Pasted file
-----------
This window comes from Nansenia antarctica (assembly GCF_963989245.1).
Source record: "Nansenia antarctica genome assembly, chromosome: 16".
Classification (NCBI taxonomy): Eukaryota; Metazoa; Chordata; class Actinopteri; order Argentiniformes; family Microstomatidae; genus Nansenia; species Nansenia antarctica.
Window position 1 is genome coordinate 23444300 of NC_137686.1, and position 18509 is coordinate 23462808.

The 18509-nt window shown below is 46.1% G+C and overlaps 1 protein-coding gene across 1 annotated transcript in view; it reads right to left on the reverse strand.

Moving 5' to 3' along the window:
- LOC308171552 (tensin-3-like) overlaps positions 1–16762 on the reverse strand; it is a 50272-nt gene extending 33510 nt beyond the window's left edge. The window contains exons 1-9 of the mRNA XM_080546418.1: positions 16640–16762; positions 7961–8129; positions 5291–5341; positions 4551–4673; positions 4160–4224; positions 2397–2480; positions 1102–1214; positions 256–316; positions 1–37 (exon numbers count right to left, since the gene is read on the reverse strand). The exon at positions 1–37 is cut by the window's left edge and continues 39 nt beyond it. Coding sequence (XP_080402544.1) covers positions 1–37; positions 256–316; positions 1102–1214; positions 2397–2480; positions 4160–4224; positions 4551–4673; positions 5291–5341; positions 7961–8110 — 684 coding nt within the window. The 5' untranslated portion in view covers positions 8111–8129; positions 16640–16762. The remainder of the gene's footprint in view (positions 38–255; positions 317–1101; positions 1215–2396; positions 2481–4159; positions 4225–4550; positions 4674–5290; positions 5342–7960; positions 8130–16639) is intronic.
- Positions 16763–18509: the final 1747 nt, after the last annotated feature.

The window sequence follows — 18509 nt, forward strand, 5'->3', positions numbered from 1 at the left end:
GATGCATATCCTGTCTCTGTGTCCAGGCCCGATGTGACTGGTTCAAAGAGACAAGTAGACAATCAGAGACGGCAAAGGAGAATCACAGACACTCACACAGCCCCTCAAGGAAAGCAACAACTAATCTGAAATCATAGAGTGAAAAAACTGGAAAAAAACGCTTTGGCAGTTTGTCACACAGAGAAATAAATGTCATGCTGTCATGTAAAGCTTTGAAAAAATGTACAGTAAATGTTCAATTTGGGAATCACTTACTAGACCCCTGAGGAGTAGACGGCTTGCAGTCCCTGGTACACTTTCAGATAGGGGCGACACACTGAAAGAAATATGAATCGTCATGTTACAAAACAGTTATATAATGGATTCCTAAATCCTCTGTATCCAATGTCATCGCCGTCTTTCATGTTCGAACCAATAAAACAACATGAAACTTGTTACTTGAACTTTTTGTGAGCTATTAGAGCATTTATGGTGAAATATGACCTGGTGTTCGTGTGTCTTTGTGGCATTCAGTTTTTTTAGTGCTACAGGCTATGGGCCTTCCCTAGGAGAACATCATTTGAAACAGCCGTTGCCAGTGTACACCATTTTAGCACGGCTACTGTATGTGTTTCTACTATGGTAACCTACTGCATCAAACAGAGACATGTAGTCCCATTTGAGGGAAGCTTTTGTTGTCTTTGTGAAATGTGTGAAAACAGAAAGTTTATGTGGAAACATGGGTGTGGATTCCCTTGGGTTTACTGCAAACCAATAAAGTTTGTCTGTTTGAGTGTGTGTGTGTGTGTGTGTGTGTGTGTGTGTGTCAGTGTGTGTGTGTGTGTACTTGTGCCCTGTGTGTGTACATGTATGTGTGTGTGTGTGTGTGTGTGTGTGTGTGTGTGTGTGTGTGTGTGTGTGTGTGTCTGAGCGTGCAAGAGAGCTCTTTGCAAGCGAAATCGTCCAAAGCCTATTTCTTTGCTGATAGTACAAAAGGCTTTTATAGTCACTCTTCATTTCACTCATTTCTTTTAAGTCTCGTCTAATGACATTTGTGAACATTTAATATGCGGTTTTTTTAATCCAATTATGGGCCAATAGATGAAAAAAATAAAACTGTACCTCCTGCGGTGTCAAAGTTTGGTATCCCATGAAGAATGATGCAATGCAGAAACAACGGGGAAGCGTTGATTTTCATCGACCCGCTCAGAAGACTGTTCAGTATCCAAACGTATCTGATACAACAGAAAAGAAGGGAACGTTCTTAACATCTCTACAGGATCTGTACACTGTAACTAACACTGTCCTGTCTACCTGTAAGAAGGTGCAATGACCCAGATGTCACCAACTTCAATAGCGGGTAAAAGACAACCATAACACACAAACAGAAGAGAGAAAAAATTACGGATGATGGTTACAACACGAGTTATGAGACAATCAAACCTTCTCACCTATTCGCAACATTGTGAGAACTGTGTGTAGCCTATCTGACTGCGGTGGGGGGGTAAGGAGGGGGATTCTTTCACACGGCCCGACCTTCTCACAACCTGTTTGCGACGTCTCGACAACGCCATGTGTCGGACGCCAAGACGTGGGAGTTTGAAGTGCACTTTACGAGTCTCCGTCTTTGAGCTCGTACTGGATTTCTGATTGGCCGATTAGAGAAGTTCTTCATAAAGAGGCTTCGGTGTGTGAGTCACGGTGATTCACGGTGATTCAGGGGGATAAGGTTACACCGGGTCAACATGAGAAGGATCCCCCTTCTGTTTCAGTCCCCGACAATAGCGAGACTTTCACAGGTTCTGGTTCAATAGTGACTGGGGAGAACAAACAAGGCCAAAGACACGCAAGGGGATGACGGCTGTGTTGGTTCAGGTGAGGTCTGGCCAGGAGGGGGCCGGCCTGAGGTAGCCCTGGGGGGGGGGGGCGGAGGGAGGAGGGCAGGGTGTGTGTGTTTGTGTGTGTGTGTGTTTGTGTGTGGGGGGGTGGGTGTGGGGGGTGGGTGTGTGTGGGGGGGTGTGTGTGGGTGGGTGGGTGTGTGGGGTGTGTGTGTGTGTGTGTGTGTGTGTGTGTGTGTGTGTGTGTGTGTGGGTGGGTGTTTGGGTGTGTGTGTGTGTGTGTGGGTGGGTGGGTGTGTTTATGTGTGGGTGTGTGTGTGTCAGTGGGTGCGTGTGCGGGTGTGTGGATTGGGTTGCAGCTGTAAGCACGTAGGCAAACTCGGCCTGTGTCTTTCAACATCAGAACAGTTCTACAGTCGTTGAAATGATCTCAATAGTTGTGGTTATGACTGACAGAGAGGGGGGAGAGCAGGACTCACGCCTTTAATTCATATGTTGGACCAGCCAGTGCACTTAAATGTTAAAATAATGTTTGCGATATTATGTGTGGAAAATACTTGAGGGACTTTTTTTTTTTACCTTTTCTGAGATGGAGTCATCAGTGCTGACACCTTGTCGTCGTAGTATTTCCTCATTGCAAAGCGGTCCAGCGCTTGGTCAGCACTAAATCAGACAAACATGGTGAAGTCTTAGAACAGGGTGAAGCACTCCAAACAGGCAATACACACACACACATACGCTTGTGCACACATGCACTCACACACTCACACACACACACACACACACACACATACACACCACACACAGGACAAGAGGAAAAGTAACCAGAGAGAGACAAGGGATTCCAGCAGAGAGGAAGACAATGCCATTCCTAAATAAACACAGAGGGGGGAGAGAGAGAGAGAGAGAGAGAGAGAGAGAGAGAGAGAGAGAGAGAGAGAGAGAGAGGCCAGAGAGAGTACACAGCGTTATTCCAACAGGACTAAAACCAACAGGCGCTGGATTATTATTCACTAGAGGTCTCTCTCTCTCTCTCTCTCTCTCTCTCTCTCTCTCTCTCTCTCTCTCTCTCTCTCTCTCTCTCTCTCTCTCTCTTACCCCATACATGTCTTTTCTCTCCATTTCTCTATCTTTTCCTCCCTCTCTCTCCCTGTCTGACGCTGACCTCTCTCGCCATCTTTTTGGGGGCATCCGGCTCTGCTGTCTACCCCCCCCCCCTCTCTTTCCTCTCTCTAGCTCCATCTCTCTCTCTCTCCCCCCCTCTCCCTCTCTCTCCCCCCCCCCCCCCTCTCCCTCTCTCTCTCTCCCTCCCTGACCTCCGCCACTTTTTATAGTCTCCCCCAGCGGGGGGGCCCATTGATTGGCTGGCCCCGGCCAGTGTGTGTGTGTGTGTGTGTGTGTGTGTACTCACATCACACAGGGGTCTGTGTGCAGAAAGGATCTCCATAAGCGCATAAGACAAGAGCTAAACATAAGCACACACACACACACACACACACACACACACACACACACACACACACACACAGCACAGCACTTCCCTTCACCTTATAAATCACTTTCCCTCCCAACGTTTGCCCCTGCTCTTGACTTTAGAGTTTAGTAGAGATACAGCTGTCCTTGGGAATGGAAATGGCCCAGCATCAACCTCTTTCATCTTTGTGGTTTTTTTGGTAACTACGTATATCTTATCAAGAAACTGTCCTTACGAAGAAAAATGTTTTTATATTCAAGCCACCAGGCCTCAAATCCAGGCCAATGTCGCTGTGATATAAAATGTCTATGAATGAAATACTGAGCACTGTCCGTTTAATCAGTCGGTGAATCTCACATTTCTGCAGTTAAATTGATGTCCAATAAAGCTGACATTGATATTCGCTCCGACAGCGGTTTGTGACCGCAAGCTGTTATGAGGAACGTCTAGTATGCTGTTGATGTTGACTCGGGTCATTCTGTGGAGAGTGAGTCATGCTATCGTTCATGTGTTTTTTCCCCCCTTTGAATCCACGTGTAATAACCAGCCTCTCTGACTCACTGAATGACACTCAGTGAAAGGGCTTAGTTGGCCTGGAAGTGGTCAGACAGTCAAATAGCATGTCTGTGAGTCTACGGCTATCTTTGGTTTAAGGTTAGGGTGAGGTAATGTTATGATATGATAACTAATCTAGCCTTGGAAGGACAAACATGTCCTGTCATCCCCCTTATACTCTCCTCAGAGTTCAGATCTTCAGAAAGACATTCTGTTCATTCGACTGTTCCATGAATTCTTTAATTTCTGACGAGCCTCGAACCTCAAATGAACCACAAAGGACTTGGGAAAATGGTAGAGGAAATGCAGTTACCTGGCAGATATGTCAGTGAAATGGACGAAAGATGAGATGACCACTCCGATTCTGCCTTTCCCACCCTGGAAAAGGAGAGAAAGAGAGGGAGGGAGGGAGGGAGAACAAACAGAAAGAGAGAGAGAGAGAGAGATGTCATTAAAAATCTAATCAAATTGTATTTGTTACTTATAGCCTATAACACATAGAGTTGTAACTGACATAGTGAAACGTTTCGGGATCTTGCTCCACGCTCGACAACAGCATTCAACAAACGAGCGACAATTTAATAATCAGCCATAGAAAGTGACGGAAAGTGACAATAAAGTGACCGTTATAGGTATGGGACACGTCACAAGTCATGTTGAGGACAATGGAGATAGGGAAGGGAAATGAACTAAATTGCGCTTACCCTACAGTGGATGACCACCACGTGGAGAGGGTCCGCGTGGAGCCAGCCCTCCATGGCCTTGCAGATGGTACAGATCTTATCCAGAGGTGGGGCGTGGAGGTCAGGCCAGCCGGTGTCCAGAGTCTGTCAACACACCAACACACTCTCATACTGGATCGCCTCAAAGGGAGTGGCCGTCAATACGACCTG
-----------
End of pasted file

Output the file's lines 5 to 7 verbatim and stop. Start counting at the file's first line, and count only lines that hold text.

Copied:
The 18509-nt window shown below is 46.1% G+C and overlaps 1 protein-coding gene across 1 annotated transcript in view; it reads right to left on the reverse strand.

Moving 5' to 3' along the window:
- LOC308171552 (tensin-3-like) overlaps positions 1–16762 on the reverse strand; it is a 50272-nt gene extending 33510 nt beyond the window's left edge. The window contains exons 1-9 of the mRNA XM_080546418.1: positions 16640–16762; positions 7961–8129; positions 5291–5341; positions 4551–4673; positions 4160–4224; positions 2397–2480; positions 1102–1214; positions 256–316; positions 1–37 (exon numbers count right to left, since the gene is read on the reverse strand). The exon at positions 1–37 is cut by the window's left edge and continues 39 nt beyond it. Coding sequence (XP_080402544.1) covers positions 1–37; positions 256–316; positions 1102–1214; positions 2397–2480; positions 4160–4224; positions 4551–4673; positions 5291–5341; positions 7961–8110 — 684 coding nt within the window. The 5' untranslated portion in view covers positions 8111–8129; positions 16640–16762. The remainder of the gene's footprint in view (positions 38–255; positions 317–1101; positions 1215–2396; positions 2481–4159; positions 4225–4550; positions 4674–5290; positions 5342–7960; positions 8130–16639) is intronic.